Partners in partnerships are allowed to deduct operating losses in partnerships that their shareholder counterparts in S corporations cannot deduct. The difference results from a difference between partners and shareholders as to entity-level debt. That debt increases a partner’s tax basis in her partnership interest. That debt will not increase a shareholder’s tax basis in her corporate shares (unless she is the lender).
The difference in basis treatment results from a difference in how partners and shareholders are treated as to the business of the entity. Partners are treated as actually participating in the partnership’s business. In this sense, the partnership is the vessel through which the partners conduct business. Consistent with this view, the partnership’s debts are treated as debts of the partners.
In an S corporation, though, the corporation is the entity conducting business. Its shareholders are not. They hold shares in the S corporation. Under subchapter S law, they even share the cost of paying taxes on the corporation’s operations. Further, if the corporation generates an operating loss, the shareholders report that loss on their income tax returns. However, unless the loss is financed with shareholder debt financing, S corporation shareholders cannot deduct the corporation’s debt-financed losses.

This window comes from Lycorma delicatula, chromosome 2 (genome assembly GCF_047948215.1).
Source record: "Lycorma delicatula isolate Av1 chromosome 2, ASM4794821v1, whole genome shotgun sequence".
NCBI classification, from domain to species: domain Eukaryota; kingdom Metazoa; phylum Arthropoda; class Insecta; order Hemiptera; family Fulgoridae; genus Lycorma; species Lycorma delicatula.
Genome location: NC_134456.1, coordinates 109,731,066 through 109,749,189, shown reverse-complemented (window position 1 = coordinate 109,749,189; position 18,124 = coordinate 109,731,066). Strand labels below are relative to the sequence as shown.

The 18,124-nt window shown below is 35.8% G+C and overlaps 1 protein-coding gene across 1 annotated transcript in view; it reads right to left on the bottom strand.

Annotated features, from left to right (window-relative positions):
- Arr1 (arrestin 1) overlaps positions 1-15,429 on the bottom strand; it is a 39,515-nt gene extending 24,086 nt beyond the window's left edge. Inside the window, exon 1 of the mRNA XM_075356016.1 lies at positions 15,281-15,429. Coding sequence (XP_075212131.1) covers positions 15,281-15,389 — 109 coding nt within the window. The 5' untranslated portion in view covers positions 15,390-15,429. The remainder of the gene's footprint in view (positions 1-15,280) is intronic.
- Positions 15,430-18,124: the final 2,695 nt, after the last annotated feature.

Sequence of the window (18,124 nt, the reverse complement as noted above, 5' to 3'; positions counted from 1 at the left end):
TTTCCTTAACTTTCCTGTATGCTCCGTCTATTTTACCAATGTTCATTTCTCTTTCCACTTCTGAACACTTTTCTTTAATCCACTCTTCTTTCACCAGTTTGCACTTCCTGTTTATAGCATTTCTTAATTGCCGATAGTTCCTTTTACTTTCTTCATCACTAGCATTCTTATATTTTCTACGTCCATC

The rule limiting a shareholder’s deductions for debt-financed losses applies even if the loss is financed with debt from a person related to the shareholder. The Ninth Circuit Court of Appeals recently confirmed that result in Messina v. Commissioner, 2019 W.L. 7209828 (9th Cir. 2019). That decision affirmed a 2017 Tax Court opinion, which held that the shareholders of an S corporation could not deduct that corporation’s losses financed with loans from another of the shareholders’ wholly-owned S corporation. The Messinas rightly argued that they were economically financing those losses. In fact, had they conducted business in a partnership (including an LLC taxed as a partnership), they would have been able to deduct those losses. In fact, that result prevails even if an unrelated third party provided the financing.
The Messinas might have structured their affairs in S corporations to produce a different result. For instance, they could have contributed their S corporation shares to the S corporation making the loan. That transaction (which is treated as an F reorganization) might have been precluded by regulatory matters. The Messinas were in the casino business, a highly regulated industry. Undoubtedly, they would have had to ask a gaming commission for approval.
They also could have personally borrowed the money from their lending S corporation and then lent those proceeds to the operating S corporation. Again, business or regulatory concerns might have precluded that structure.
The structure they chose, however, highlights limits on using S corporations for businesses that require significant debt financing. Taxpayers contemplating a choice between a tax partnership and an S corporation should be alert to those limits.